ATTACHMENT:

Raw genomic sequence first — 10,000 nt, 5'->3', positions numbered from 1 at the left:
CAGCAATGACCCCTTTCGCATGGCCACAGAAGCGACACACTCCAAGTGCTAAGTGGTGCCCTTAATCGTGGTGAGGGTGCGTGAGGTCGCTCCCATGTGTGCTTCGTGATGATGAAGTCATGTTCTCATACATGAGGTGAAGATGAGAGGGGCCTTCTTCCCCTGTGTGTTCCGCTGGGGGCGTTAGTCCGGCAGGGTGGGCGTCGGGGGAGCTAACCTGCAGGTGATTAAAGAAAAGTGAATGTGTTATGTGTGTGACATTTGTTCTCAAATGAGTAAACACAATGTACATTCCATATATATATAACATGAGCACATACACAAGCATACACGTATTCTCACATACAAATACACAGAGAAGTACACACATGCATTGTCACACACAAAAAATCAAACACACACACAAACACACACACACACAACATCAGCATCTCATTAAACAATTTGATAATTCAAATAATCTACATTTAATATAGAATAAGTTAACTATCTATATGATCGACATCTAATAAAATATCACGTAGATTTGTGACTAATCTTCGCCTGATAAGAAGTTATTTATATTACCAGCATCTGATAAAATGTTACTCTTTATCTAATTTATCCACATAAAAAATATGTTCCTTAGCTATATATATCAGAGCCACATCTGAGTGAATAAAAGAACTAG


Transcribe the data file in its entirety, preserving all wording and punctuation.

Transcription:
Raw genomic sequence first — 10,000 nt, 5'->3', positions numbered from 1 at the left:
CAGCAATGACCCCTTTCGCATGGCCACAGAAGCGACACACTCCAAGTGCTAAGTGGTGCCCTTAATCGTGGTGAGGGTGCGTGAGGTCGCTCCCATGTGTGCTTCGTGATGATGAAGTCATGTTCTCATACATGAGGTGAAGATGAGAGGGGCCTTCTTCCCCTGTGTGTTCCGCTGGGGGCGTTAGTCCGGCAGGGTGGGCGTCGGGGGAGCTAACCTGCAGGTGATTAAAGAAAAGTGAATGTGTTATGTGTGTGACATTTGTTCTCAAATGAGTAAACACAATGTACATTCCATATATATATAACATGAGCACATACACAAGCATACACGTATTCTCACATACAAATACACAGAGAAGTACACACATGCATTGTCACACACAAAAAATCAAACACACACACAAACACACACACACACAACATCAGCATCTCATTAAACAATTTGATAATTCAAATAATCTACATTTAATATAGAATAAGTTAACTATCTATATGATCGACATCTAATAAAATATCACGTAGATTTGTGACTAATCTTCGCCTGATAAGAAGTTATTTATATTACCAGCATCTGATAAAATGTTACTCTTTATCTAATTTATCCACATAAAAAATATGTTCCTTAGCTATATATATCAGAGCCACATCTGAGTGAATAAAAGAACTAG